• A software development firm may be asked to make modifications to an existing database system in order to improve the ability of users to prepare reports directly using the data retrieved rather than having to transcribe it to a word-processing system. This may involve developing an understanding of the database and the word-processing systems, interviewing or observing users, developing specifications, writing and testing code, installing the new version of the software and providing training and documentation.

  • The marketing group of a company may be asked to prepare the launch of a new product. This may involve market research, planning and executing an advertising campaign, organising promotional events and press releases, and liaising with wholesalers and retail outlets.

  • A charity working in the Third World may determine, in consultation with local people, that a well needs to be dug. This may involve consulting people to determine a good site, consulting an expert hydrologist, organising local labour and materials, and carrying out the work. It may involve earlier effort to determine the best local materials available and the best ways of using them for this project. It may also involve training local people to maintain the well and working with local groups to ensure that the new resource is shared fairly.

  • A government body may have to respond to legislative changes. For example, at one point UK local taxation changed from its old basis: 'the rates' (based on 'rateable value', which was related to property value) to a new basis: 'the community charge', or 'poll tax' (which was a charge on individuals). This obliged local government bodies to make major changes to computer systems and undertake a major effort to identify whom to tax. Subsequently, the change from the poll tax to the council tax (which combines a highly modified element of the poll tax with an element of the tax based on property value) required further major system changes and another major effort to assess properties to assign them to tax bands. These formed, in a relatively short period, two separate major projects to institute the changes: one for the poll tax and then one for the council tax.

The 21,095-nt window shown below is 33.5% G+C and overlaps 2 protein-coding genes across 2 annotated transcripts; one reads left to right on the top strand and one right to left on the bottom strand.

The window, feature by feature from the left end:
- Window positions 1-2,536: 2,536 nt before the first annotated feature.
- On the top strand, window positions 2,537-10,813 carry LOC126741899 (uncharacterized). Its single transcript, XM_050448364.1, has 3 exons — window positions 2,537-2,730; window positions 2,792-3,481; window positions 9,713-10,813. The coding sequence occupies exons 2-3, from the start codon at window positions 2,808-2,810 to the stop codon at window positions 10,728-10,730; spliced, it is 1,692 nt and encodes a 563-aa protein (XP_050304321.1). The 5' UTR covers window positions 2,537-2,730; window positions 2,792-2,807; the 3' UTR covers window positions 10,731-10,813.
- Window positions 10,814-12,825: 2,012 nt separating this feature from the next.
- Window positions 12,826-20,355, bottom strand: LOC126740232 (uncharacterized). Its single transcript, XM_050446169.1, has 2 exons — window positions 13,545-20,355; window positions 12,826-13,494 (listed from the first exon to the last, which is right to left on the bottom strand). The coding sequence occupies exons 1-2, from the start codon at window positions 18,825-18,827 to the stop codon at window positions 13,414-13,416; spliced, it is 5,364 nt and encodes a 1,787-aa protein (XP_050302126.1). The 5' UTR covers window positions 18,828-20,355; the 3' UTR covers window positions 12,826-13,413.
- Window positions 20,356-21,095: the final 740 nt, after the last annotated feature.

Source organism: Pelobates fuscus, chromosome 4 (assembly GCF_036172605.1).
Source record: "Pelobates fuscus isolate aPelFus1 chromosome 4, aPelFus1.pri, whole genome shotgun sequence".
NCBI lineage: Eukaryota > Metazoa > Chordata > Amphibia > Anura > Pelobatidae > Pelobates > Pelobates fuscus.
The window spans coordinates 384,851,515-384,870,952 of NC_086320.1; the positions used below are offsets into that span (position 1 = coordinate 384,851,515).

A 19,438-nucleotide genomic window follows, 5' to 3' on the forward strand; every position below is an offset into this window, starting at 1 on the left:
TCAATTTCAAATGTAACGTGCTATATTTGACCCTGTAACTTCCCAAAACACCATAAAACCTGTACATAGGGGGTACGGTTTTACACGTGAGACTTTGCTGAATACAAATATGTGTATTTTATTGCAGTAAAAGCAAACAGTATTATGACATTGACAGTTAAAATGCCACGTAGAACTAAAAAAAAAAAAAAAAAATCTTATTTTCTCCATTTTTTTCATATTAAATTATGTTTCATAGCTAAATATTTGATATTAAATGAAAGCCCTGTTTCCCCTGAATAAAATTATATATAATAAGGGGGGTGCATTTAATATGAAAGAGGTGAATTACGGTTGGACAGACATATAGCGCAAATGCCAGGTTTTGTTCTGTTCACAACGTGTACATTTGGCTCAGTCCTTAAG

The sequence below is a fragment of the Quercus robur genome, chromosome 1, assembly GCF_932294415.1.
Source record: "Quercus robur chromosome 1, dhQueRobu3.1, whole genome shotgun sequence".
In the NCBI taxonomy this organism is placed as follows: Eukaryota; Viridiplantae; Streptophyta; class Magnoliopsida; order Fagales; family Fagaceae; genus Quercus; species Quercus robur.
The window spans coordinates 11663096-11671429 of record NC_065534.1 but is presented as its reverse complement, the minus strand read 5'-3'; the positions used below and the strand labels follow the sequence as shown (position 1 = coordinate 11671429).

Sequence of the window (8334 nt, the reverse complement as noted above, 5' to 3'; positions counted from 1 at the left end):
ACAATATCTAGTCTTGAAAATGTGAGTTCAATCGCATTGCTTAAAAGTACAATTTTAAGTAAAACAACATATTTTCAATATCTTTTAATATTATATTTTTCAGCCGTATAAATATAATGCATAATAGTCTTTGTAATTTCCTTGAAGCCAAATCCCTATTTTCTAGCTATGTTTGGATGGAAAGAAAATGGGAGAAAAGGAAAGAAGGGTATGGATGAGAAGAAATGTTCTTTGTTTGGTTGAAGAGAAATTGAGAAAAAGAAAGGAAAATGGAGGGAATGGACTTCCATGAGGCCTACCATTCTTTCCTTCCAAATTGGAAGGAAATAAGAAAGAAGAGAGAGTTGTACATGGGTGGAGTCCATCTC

Sometimes the work needed to achieve a major organisational objective will be far greater than can easily be organised and carried out in a single project. This may mean that the organisation will undertake a programme that consists of a number of interrelated projects. The Association of Project Managers defines a 'programme' as:

… a specific undertaking to achieve a number of objectives. The most common examples of programmes are development programmes or large single purpose undertakings consisting of a series of interdependent projects. Examples include product and economic development programmes where the programme follows a concept/design/development life cycle before moving into implementation of multiple projects.

(Association of Project Managers, 1993).

There are many ways to organise projects.

  • tTey can be entirely within an organisation ('in-house' projects): one group can be deputed to carry out the project on behalf of the whole organisation, a division or a department.

  • Parts of the project work can be put to tender for bidding. Organisations interested in taking on the work will prepare an estimate and use it to develop a bid which they will submit, with the successful bidder making a contract with the client organisation. In other words, the successful bidder becomes the 'contractor'.

  • All the project work can be put to tender and contracted for. The contractor can do all of the project work, or can divide it and let parts be done by subcontractors.

  • Part or all of a project can be tendered for by consortia (this is particularly so in the case of projects such as the Channel Tunnel, which require such large amounts of cash and other resources that they cannot be financed by a single contractor).

We need to make a distinction between contracting and subcontracting on the one hand, and putting together a consortium of companies that will bid for a contract on the other. The major difference is in the process of putting together a bid or tender. A potential contractor may put subsets of work out for formal tender by potential subcontractors before, during or after making its own bid to the client, or even after the bid has been accepted and a contract drawn up. A consortium initially comes together in a more informal way, as interested organisations seek each other out and determine a strategy for bidding. A consortium will also choose an 'umbrella' name for itself and develop a more formal organisation. The Channel Tunnel was an example of a project that both involved a consortium and used traditional contractual arrangements.